Political Unity in Ancient India

The whole basis of the Indian mind is its spiritual and inward
turn, its propensity to seek the things of the spirit and
the inner being first and foremost and to look at all else as
secondary, dependent, to be handled and determined in the light
of the higher knowledge and as an expression, a preliminary,
field or aid or at least a pendent to the deeper spiritual aim,—a
tendency therefore to create whatever it had to create first on the
inner plane and afterwards in its other aspects. This mentality
and this consequent tendency to create from within outwards
being given, it was inevitable that the unity India first created for
herself should be the spiritual and cultural oneness. It could not
be, to begin with, a political unification effected by an external
rule centralised, imposed or constructed, as was done in Rome
or ancient Persia, by a conquering kingdom or the genius of a
military and organising people. It cannot, I think, justly be said
that this was a mistake or a proof of the unpractical turn of
the Indian mind and that the single political body should have
been created first and afterwards the spiritual unity could have
securely grown up in the vast body of an Indian national empire.
The problem that presented itself at the beginning was that of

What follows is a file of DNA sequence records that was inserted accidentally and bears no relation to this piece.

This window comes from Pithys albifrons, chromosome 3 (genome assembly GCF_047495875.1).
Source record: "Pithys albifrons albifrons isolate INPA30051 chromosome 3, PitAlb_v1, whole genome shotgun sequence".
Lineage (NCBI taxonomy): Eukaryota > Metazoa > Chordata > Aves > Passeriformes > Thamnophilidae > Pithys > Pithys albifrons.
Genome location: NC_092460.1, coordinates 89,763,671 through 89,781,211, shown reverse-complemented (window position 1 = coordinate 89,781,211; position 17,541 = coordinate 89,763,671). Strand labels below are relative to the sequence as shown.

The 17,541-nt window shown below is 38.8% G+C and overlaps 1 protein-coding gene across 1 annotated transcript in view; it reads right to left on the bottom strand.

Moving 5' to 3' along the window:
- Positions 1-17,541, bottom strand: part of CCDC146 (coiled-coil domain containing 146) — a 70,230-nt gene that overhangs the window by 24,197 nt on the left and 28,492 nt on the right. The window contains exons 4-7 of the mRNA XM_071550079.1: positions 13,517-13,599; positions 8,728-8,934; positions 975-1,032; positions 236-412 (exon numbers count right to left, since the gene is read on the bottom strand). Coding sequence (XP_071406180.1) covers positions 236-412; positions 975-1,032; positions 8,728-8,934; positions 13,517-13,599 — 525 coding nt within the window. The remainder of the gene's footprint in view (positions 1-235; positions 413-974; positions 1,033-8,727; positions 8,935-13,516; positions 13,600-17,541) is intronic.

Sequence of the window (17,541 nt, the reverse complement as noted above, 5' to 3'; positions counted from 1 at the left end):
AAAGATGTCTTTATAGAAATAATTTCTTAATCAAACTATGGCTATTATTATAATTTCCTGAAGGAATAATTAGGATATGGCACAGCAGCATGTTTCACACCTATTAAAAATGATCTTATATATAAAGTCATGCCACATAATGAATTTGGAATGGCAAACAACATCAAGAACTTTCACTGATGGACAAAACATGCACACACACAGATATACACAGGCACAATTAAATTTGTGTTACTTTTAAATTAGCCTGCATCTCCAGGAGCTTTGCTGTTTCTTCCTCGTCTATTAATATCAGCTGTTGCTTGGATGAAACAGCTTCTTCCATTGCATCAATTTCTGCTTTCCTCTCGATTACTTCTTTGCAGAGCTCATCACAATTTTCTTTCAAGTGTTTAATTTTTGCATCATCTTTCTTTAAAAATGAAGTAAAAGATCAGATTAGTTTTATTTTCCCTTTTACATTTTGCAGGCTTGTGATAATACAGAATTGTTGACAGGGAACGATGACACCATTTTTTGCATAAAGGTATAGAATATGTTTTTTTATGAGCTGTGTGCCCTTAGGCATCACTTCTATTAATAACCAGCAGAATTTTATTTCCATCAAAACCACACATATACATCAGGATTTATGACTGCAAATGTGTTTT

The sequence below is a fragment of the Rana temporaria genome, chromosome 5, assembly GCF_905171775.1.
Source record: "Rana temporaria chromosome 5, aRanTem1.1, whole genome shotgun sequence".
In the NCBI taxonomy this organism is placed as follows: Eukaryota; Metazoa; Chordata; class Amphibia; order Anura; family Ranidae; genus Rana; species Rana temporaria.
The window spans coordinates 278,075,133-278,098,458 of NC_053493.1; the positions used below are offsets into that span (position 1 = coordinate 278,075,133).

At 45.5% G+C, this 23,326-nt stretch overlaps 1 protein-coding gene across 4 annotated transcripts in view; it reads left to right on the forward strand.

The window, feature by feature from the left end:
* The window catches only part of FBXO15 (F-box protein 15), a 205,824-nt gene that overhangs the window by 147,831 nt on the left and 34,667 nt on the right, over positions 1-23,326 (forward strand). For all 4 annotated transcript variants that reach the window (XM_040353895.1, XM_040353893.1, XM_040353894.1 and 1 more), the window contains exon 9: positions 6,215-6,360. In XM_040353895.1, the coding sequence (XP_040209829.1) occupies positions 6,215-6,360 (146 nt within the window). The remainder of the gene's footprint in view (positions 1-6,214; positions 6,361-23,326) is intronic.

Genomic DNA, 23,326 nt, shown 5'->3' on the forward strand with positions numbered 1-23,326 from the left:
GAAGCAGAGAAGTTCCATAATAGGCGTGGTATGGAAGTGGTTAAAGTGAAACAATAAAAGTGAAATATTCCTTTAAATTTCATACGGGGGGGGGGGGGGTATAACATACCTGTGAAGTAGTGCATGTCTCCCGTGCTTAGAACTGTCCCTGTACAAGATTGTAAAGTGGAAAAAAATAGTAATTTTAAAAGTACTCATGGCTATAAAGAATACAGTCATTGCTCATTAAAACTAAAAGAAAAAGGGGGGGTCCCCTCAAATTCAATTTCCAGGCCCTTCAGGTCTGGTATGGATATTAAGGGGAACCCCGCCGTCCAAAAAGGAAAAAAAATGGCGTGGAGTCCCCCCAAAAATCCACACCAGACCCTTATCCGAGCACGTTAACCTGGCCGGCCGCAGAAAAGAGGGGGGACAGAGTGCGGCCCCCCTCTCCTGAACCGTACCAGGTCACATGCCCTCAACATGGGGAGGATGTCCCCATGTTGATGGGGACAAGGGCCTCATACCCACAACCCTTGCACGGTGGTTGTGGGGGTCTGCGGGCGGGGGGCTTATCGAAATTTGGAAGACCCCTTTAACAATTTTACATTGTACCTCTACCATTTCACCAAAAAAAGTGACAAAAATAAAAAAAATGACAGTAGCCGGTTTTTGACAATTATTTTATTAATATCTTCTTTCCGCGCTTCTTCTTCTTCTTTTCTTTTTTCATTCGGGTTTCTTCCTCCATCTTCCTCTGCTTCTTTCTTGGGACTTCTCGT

a huge area containing more than a hundred kingdoms, clans,
peoples, tribes, races, in this respect anotherGreece, but aGreece
on an enormous scale, almost as large as modern Europe. As in
Greece a cultural Hellenic unity was necessary to create a fundamental
feeling of oneness, here too and much more imperatively
430 A Defence of Indian Culture
a conscious spiritual and cultural unity of all these peoples was
the first, the indispensable condition without which no enduring
unity could be possible. The instinct of the Indian mind and of its
great Rishis and founders of its culture was sound in this matter.
And even if we suppose that an outward imperial unity like that
of the Roman world could have been founded among the peoples
of early India bymilitary and political means, we must not forget
that the Roman unity did not endure, that even the unity of
ancient Italy founded by the Roman conquest and organisation
did not endure, and it is not likely that a similar attempt in the
vast reaches of India without the previous spiritual and cultural
basis would have been of an enduring character. It cannot be
said either, even if the emphasis on spiritual and cultural unity
be pronounced to have been too engrossing or excessive and
the insistence on political and external unity too feeble, that
the effect of this precedence has been merely disastrous and
without any advantage. It is due to this original peculiarity, to
this indelible spiritual stamp, to this underlying oneness amidst
all diversities that if India is not yet a single organised political
nation, she still survives and is still India.
After all the spiritual and cultural is the only enduring unity
and it is by a persistent mind and spirit much more than by
an enduring physical body and outward organisation that the
soul of a people survives. This is a truth the positive Western
mind may be unwilling to understand or concede, and yet
its proofs are written across the whole story of the ages. The
ancient nations, contemporaries of India, and many younger
born than she are dead and only their monuments left behind
them. Greece and Egypt exist only on the map and in name,
for it is not the soul of Hellas or the deeper nation-soul that
built Memphis which we now find at Athens or at Cairo. Rome